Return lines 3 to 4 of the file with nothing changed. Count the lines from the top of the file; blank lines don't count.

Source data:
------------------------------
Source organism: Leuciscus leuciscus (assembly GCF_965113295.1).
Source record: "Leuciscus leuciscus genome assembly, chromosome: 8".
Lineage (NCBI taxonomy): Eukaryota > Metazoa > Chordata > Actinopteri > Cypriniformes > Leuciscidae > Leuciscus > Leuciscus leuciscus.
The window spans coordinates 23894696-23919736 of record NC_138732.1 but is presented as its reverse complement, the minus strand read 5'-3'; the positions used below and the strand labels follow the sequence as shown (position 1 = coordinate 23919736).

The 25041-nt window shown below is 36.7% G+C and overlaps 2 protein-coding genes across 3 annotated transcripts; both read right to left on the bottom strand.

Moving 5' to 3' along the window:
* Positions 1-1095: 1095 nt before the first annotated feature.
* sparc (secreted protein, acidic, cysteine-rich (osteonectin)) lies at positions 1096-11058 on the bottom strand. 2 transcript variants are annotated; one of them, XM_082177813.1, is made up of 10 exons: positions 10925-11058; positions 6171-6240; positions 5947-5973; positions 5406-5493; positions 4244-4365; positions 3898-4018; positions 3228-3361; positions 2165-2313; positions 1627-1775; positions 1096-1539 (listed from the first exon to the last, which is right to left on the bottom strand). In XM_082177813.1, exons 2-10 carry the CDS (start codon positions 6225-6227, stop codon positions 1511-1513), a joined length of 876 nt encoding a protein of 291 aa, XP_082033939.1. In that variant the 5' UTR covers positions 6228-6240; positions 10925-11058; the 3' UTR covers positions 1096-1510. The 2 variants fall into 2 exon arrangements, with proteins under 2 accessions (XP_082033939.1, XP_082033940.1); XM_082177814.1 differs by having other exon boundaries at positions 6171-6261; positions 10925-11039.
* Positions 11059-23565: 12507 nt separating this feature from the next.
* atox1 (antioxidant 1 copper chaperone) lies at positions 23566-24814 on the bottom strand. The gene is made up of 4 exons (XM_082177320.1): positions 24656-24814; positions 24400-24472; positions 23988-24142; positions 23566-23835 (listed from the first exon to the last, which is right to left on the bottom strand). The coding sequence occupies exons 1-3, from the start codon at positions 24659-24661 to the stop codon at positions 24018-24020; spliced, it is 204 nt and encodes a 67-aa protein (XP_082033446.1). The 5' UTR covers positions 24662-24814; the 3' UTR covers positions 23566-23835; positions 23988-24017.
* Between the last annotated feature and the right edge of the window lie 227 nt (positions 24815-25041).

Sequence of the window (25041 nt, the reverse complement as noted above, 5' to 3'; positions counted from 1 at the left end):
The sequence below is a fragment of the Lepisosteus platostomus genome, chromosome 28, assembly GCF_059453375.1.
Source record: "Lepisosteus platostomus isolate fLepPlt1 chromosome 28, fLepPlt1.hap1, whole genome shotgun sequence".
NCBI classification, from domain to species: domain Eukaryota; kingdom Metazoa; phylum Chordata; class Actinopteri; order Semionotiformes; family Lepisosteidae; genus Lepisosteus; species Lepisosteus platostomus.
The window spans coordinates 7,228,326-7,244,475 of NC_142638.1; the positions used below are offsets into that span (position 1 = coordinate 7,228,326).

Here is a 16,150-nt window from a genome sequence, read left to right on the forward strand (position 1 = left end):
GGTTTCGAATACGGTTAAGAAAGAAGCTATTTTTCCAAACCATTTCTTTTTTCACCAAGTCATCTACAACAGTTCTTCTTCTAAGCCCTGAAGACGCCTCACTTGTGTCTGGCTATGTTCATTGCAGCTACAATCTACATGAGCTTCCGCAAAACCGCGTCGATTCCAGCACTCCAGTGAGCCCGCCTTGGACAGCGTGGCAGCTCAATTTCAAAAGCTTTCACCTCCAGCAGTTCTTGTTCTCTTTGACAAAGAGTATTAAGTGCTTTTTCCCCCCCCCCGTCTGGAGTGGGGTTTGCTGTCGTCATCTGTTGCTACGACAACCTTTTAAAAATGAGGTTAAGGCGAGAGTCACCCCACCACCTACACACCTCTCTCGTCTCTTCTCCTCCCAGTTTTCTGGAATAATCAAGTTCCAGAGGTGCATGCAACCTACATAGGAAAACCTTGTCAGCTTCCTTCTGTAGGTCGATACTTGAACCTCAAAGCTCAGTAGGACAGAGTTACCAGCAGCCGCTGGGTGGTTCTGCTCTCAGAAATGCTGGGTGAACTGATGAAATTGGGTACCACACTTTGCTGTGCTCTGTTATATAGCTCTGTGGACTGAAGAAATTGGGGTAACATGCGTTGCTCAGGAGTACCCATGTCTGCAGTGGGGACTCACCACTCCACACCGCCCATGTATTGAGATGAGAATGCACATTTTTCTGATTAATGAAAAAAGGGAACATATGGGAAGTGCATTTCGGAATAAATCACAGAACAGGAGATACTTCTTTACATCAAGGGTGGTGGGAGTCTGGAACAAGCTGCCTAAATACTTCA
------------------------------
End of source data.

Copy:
Lineage (NCBI taxonomy): Eukaryota > Metazoa > Chordata > Actinopteri > Cypriniformes > Leuciscidae > Leuciscus > Leuciscus leuciscus.
The window spans coordinates 23894696-23919736 of record NC_138732.1 but is presented as its reverse complement, the minus strand read 5'-3'; the positions used below and the strand labels follow the sequence as shown (position 1 = coordinate 23919736).